Admission system for ICSE students to Junior Colleges

Published 9 years ago by Editor
2 min 11 sec Read

The Supreme Court on Monday questioned why the state government differentiated among students of the ICSE Board while admitting them to junior colleges. The court was hearing arguments on the state’s Best-Five policy for admissions of SSC students to junior colleges. Besides 16 lakh State Secondary Certificate (SSC) students, there are others who took the exams under the CBSE and ICSE are awaiting admission to junior colleges.

The state has to answer the query on Tuesday.

The query came from a bench headed by Justice V.S. Sirpurkar after it was told that the state board calculates the percentage of ICSE students based on all seven subjects if the student has passed in all seven subjects.

But if a student has failed in one or two subjects, then the other six or five subjects will be considered.

“How can you follow this formula? This would put the student who clears all seven subjects at a loss,” the court told senior counsel Harish Salve, appearing for the board.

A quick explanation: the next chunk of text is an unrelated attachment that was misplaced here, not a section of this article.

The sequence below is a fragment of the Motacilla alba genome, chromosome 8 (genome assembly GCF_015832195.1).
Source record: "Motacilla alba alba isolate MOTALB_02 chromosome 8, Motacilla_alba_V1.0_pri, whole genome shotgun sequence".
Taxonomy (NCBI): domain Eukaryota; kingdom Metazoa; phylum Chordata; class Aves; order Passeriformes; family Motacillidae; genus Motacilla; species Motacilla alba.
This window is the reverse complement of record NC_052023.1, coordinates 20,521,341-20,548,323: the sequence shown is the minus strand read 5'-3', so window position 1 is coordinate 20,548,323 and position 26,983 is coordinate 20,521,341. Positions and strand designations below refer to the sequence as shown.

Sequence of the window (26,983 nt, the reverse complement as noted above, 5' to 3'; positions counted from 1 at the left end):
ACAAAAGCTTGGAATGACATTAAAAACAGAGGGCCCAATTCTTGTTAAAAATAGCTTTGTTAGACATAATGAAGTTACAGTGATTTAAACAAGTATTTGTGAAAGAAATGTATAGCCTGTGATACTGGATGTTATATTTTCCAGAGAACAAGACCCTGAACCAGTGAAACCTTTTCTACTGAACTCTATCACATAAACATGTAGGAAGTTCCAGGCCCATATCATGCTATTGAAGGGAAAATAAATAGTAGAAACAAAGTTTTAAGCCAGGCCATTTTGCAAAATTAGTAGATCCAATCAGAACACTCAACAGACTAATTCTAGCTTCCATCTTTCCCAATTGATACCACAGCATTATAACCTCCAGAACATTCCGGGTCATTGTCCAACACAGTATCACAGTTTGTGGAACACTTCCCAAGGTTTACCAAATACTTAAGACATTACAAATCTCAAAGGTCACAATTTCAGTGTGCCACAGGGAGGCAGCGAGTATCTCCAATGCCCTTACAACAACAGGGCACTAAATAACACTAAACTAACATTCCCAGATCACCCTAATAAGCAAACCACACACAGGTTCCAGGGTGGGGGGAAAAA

Though Salve tried telling the court that the process was based on the pattern followed by the ICSE Board while admitting its students to ISC schools, which is Plus 2 of the ICSE board, the bench demanded a thorough explanation.

The direction came after Salve made a statement before the court on the assurance given to him by a board representative.

Even as two other senior advocates P.P. Rao and T.R. Andhiarjuna claimed that the state board’s practice was to benefit the ICSE students, the court remained unimpressed.

Earlier, while opening the arguments in the case, Salve criticised the Bombay High Court judgment that struck down the government’s Best-Five formula for the state board students.

He argued that the board was entitled to frame rules for regulating its students to junior colleges.

“We have the statutory power. I don’t question their (ICSE) board. I can't make a rule for ICSE or the CBSE," Salve told the court.

He said the state’s decision to amend the rule was not discriminatory.

“As there is no uniformity in the education system, this discrepancy is bound to be there,” he said.

Urging the court to hear the case on Tuesday Salve added: “There is a lot of heartburn among the students in the state. We must dispose it of quickly.”


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